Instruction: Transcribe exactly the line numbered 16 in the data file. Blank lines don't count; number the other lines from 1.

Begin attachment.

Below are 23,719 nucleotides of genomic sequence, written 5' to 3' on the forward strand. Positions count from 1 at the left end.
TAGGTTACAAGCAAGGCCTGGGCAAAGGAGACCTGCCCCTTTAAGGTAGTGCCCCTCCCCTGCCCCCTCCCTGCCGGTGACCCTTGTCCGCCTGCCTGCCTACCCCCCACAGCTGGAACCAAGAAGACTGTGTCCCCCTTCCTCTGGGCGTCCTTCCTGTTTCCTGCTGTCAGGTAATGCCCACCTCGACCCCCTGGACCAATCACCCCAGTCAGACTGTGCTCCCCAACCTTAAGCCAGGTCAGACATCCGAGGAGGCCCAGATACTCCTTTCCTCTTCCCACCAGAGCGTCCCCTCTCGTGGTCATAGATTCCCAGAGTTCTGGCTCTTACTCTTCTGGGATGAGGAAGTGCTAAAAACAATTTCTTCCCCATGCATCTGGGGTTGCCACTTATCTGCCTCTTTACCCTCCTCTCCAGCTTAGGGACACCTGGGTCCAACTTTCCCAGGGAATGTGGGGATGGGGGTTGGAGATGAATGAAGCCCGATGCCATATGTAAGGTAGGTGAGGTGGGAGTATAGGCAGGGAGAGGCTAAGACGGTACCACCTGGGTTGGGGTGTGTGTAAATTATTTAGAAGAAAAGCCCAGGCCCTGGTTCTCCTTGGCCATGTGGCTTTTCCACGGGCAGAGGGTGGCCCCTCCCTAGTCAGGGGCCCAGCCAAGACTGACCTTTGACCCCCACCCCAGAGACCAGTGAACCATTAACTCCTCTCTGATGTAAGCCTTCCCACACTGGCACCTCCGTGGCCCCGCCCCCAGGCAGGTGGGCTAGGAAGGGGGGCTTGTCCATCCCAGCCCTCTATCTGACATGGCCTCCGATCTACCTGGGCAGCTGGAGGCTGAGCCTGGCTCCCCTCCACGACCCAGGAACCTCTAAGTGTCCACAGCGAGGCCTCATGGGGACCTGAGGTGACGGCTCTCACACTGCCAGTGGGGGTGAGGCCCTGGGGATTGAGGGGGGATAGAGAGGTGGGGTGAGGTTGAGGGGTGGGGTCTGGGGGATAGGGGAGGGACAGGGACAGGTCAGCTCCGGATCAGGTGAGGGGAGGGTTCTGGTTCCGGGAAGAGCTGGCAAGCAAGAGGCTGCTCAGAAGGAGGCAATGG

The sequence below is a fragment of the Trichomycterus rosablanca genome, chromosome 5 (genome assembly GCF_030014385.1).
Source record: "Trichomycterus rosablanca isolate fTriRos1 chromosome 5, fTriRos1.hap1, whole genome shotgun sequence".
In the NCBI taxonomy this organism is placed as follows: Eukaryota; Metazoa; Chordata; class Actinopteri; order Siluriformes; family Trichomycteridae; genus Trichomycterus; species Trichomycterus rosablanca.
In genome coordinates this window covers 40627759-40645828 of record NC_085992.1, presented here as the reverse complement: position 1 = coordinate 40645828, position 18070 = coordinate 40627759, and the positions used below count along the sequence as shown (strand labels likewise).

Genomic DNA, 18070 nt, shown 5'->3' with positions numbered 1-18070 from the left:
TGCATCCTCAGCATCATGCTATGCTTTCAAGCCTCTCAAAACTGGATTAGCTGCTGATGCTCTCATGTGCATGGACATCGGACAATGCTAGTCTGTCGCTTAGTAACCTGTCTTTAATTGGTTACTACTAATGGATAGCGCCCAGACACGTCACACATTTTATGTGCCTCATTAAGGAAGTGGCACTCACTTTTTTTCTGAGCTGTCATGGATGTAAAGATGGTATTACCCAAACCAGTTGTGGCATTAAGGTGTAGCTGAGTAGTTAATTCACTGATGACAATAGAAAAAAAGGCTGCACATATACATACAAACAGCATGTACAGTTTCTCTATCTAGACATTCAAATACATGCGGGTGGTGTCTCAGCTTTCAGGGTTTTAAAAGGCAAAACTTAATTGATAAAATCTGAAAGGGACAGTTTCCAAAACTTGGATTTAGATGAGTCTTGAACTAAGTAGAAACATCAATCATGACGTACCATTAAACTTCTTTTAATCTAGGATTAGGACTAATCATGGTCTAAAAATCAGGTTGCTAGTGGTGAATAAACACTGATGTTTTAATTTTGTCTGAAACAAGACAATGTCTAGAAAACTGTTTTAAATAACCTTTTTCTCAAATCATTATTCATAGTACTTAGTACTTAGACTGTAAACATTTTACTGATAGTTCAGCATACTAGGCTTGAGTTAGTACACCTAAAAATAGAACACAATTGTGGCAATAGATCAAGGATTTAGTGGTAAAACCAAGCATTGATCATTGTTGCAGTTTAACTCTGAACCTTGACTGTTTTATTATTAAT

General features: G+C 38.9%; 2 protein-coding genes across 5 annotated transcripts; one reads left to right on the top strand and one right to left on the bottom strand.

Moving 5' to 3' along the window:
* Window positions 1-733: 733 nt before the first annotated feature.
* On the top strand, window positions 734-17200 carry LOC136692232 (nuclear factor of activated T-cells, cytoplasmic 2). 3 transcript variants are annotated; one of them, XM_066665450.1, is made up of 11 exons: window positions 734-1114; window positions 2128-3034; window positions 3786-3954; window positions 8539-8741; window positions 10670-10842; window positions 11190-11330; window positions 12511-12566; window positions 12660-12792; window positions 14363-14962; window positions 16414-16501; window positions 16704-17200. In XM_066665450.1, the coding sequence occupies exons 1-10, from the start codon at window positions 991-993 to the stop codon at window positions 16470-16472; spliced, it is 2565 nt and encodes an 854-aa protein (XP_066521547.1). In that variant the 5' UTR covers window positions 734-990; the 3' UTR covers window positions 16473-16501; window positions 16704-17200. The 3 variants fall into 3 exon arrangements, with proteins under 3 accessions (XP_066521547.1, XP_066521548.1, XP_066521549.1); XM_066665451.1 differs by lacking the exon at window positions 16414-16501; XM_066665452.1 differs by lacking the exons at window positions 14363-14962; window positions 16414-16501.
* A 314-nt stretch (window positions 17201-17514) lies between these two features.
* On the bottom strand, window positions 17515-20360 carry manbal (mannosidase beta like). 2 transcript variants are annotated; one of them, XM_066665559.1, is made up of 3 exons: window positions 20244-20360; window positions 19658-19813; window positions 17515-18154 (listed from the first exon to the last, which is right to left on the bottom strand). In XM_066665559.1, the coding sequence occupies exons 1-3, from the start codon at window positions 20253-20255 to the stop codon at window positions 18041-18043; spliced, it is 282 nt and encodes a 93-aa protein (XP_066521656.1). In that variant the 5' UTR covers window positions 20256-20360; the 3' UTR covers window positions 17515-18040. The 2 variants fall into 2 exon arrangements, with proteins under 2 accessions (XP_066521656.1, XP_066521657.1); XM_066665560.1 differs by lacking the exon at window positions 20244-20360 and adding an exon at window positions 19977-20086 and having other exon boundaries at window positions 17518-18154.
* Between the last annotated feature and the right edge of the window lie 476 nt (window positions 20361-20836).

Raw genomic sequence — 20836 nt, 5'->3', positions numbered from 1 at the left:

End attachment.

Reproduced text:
Raw genomic sequence — 20836 nt, 5'->3', positions numbered from 1 at the left: